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Would you be more inclined to climb stairs if every step played a musical note, or lie in the shade on a beach if it meant access to free WIFI? healthier behavior. Presentations were made by: Dr. Christina Curtis, Senior Behavior Change Consultant and Lecturer at the UCL Behavior Change Centre, UK; prof. Agnès Buzyn, Executive Director of the WHO Academy, France; Isabelle Kumar, former Euronews anchor, carer, disability rights activist, president of Autisme, Ambition, Avenir, France; Koen Kas, health futurist, researcher, author, founding CEO of Healthskouts, Belgium; Juhana Vartiainen, Mayor of Helsinki, Finland

Cus, Founding CEO of Healthskouts, provided examples of creative approaches to behavior change in the session “Behavior Change: How far can nations go?” in European conference HIMS22 June 15th.

“Can countries create a health environment where health is a must?” Cas asked. “I don’t have to think—he thinks for me because he’s so intertwined.

He gave an example of a citizen-centric dating platform. Wewhich is about to be launched in Flanders in Belgium to give patients control over their health data.

“If we want the population to be healthy, we must recognize that health is a super-holistic thing,” Kas told delegates. “Health is made up of several factors: my genome, my environment, my lifestyle, and the social determinants of health. The two most determining factors that will determine how old you are are your parents’ age when they die and your zip code.”

Referring to soccer player Christian Erickson, who suffered a cardiac arrest at the 2020 European Championships, Kas said it was “absolutely crazy” that this could happen at a time when we have the technology to prevent it.

“We can predict, based on genomic profiles, who will experience this type of cardiac arrest, so why aren’t countries providing it?” Cas asked. “I think it becomes ethically unacceptable not to know this, because we can just implant a small defibrillator and if my heart stops beating, it will turn on.”

According to Cus, the best way for health systems to motivate citizens to change their behavior is through innovation that generates a sense of excitement.

“Don’t worry about the technology per se, don’t worry about what to implement first,” Kas concluded. “To achieve the best results, we must start by thinking about how to please the citizens, patients or customers, and then find the technology to do it.”

Digital education

For innovation to be effective, it is also important that healthcare professionals change their behavior. Professor Agnès Buzyn is the Executive Director of the WHO Academy, a state-of-the-art learning center dedicated to driving innovation in adult learning for global health. The center, due to open in 2024 in France, will provide digital health training for medical professionals on topics such as cybersecurity and ethics.

“We can educate healthcare professionals on the use of these digital health tools to help them tailor their practice and give them incentives in their practice,” said Professor Buzyn. “It depends on the trust of citizens and professionals in digital health tools. This means that the government must create a framework to increase the confidence of citizens.”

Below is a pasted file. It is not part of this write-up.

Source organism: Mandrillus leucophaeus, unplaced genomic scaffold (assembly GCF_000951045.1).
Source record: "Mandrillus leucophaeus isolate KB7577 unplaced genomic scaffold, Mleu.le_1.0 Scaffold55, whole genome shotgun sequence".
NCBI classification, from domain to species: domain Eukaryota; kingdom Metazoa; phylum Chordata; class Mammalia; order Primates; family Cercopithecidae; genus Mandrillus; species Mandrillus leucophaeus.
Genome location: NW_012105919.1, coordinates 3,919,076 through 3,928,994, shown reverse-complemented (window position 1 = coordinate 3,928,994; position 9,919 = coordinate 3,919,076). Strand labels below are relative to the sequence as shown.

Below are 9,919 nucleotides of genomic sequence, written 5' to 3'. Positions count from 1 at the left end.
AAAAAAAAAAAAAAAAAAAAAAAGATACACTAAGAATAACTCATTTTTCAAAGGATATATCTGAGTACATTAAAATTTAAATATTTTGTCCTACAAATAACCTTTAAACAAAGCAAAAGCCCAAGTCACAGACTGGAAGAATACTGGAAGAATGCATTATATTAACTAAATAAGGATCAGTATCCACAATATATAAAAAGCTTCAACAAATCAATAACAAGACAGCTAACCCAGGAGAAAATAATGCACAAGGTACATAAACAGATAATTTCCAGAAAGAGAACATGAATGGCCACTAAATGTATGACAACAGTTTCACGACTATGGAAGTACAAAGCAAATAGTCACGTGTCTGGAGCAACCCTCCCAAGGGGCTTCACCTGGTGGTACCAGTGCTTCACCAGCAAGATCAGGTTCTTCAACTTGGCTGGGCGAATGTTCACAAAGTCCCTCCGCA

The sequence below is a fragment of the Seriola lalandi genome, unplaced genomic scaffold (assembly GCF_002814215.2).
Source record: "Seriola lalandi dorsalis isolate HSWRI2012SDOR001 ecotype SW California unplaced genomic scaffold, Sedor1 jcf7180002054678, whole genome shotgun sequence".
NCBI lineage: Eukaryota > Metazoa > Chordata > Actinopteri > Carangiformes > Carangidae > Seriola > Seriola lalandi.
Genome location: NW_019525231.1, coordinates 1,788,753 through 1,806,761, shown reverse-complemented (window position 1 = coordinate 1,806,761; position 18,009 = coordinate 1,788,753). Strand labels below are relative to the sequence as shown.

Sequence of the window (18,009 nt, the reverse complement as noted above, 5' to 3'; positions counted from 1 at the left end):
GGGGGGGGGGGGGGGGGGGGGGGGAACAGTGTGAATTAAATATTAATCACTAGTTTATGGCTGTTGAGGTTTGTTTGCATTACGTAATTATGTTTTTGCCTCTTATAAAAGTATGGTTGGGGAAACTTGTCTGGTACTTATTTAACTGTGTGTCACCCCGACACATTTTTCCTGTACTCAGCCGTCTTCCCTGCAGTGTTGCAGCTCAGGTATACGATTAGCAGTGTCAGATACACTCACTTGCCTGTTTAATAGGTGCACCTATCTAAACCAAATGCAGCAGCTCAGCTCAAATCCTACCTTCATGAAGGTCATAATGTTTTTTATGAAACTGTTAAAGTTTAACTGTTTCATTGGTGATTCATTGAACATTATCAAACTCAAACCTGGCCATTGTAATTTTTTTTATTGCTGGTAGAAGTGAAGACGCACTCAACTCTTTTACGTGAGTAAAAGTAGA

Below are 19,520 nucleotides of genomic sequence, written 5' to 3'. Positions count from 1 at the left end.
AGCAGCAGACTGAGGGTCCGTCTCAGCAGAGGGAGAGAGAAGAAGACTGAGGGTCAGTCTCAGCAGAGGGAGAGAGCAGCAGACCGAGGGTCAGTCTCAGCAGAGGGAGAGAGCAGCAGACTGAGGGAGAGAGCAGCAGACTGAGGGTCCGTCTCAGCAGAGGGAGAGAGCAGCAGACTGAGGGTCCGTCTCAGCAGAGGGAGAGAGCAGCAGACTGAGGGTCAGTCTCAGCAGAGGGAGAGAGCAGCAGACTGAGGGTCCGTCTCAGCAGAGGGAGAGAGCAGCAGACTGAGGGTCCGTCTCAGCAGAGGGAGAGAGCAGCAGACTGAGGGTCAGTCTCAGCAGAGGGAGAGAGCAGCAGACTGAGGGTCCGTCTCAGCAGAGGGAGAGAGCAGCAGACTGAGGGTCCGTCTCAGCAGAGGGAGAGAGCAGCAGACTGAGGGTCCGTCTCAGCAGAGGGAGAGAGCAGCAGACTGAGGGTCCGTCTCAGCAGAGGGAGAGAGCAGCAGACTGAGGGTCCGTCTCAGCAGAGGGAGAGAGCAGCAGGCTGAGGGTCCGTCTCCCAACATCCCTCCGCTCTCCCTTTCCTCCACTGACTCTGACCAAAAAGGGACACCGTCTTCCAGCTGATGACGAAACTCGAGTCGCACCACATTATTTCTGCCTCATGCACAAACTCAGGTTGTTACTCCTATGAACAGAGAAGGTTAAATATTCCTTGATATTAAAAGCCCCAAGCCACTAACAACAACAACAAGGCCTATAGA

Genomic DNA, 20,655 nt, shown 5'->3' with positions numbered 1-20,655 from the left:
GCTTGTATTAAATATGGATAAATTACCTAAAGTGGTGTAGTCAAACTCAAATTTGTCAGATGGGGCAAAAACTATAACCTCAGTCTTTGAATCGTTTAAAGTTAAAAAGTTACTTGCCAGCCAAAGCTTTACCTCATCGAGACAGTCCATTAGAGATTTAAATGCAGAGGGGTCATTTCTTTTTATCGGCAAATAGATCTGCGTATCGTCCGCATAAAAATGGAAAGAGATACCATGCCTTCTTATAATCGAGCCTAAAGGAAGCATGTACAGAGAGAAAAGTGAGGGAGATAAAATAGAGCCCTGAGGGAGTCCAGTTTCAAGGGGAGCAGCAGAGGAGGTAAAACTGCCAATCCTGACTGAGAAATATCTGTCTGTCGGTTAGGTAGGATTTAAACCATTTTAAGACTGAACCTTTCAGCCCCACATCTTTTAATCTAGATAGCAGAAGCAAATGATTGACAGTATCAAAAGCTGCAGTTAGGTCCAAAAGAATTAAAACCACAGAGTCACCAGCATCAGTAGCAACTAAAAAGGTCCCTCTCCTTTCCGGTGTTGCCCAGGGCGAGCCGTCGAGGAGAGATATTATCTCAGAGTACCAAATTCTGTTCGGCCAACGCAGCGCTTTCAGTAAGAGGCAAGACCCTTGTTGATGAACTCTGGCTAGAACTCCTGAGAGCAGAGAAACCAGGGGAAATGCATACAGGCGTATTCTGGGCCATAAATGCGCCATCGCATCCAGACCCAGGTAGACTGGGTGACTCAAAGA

Buzin said that France has created two main digital health tools to help implement healthcare and improve the health of the population. Online platform Mont Espace Santewas launched earlier this year, allowing all French citizens to access and manage their health data.

“This is a very useful thing for people,” Buzin added. “We have an ethical framework that has been developed with citizens.”

In addition, France has launched a health data center that collects health information from hospitals and the insurance system so that it can be used for health research, e-health and public health improvement.

Winning public trust

Dr. Christina Curtis, Senior Behavior Change Consultant and Lecturer at UCL’s Center for Behavior Change, said patients should be involved in the design of medical interventions from the very beginning.

“It’s about understanding from the user’s point of view what is important to them and then getting feedback from them to make sure the patient is at the center of your intervention,” she said. “In order to change behavior, we need to understand what are the driving forces behind that behavior. It’s not enough to just educate people or diagnose someone with something like prediabetes.”

When it comes to how much countries can influence citizens’ behavior without going too far into individual freedoms, Dr. Curtis said it’s important to strike a balance.

“There must be a balance between environmental change or behavioral incentives such as healthcare architecture, along with empowering people to make informed choices about their behavior and supporting them to change their behavior at multiple levels, be it at the government level, at the community level or at the educational level,” she concluded.

healthy cities

At the local level, Helsinki Mayor Juhana Vartiainen said it was important for community leaders to stimulate behavior change in collaboration with other stakeholders.

“This is something we are acutely aware of. We can change people’s behavior,” Vartiainen said.

Helsinki is part of the WHO Healthy Cities Network, which aims to promote health and well-being through strategies such as healthy school lunches and safe cycling paths.

“Here in Helsinki we want to improve the use of data,” Vartiainen said. “We’re thinking about proactively using data to notify people who might be suspicious under certain conditions.”

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